|Date & Hours:||Tuesday, February 26, 2019, 13：30 - 15：00|
|Venue:||Seminar room 1 & 2, RIHN ( →Access)|
|Organizer:||RIHN Center, RIHN|
Associate Professor of Geography, Department of Anthropology, Colorado State University
|Title:||Lidar and archaeology: examples of the application of lidar to the archaeological investigations of the city of Angamuco in the Patzcuaro Basin of Mexico|
Since the early 2000s lidar has been used in various field settings in support of archaeology. In 2010, after two fieldwork seasons were devoted to mapping the remains of structures of a previously unknown settlement on a malpais, or volcanic outflow, in the Lake Patzcuaro Basin of Mexico, 9 km2 of lidar data were obtained for the site. During the next two field seasons lidar derived products were integrated into the fieldwork and mapping efforts at this site, which has been named Angamuco. This presentation describes the process that led to the use of lidar within the project in the Lake Patzcuaro Basin, Michoacán, Mexico. It details the creation of the lidar-derived products used in the mapping effort, the results of the lidar supported ground survey and mapping and a comparison to previous full-coverage surveys, which used sub-meter GPS surveying methodologies to map structures within the newly identified pre-contact urban area. After this introduction, the presentation details how the lidar products are being analyzed and used to automate the extraction of information by using object based image analysis (OBIA) and spatial analytical tools. Examples of information products that have been created using the lidar data and OBIA include maps of pre-historical building locations (over 10,000 structures have been identified), pre-historical water holding features on the malpais, paths and roads, and terraces. These analytical products are enabling us to move beyond the mapping of these features to carry out spatial analysis investigating the development of prehistorical urban forms and estimating prehistorical population distributions.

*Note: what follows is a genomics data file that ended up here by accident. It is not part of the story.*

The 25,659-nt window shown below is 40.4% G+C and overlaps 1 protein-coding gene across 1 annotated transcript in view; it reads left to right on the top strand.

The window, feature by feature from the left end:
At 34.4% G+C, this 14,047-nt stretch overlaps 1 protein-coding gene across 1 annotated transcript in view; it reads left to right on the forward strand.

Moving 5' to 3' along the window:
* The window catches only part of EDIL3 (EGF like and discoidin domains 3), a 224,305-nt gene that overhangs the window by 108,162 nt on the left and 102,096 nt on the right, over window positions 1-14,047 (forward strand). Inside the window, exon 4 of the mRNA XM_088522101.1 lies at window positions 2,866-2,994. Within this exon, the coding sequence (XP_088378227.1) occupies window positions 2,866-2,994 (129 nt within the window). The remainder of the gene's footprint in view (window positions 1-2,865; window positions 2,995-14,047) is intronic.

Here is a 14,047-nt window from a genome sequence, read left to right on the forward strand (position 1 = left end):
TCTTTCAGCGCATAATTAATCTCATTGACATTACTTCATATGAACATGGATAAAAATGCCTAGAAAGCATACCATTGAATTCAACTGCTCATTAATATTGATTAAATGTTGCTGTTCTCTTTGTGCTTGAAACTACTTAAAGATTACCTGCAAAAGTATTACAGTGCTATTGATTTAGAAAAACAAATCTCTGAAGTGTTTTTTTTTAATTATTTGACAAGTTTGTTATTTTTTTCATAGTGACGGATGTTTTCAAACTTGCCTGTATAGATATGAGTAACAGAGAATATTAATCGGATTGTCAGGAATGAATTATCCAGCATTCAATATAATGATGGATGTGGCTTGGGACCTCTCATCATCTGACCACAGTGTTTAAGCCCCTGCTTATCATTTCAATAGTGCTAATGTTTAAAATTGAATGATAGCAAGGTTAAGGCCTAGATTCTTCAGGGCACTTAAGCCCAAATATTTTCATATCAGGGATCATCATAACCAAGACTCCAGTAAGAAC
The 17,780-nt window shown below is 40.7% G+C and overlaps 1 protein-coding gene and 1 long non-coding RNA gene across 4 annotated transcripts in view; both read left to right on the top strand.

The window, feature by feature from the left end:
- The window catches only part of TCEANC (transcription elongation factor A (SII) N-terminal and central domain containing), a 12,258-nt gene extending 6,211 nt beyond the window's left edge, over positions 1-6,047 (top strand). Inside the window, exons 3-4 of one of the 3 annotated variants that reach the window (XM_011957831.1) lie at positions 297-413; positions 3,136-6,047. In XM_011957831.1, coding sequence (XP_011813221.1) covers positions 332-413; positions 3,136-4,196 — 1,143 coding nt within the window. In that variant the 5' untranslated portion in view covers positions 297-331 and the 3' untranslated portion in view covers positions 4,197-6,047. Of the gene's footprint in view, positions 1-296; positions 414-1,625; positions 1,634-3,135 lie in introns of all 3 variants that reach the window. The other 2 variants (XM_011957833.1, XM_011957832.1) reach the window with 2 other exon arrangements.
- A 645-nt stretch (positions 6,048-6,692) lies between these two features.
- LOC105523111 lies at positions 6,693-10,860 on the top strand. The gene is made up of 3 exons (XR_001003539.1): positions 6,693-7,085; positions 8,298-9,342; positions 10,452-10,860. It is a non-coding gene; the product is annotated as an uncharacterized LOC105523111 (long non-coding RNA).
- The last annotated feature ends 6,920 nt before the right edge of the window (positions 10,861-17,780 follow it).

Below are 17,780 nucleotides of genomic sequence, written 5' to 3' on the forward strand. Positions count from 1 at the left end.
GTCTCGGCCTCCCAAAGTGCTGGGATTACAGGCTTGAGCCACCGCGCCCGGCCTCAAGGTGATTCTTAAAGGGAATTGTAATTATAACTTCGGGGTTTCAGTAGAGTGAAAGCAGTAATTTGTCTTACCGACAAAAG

Stephen Leisz is an Associate Professor of Geography within the Department of Anthropology at Colorado State University in Fort Collins, Colorado, USA. His research focuses on land-use/land-cover change and the drivers of these changes in Southeast Asia. He also is interested in, and has been involved in, exploring the use of remote sensing in archaeology. Over the past decade he has been involved in applying remote sensing, including lidar, to explore archaeological sites in Vietnam, Mexico, and Honduras.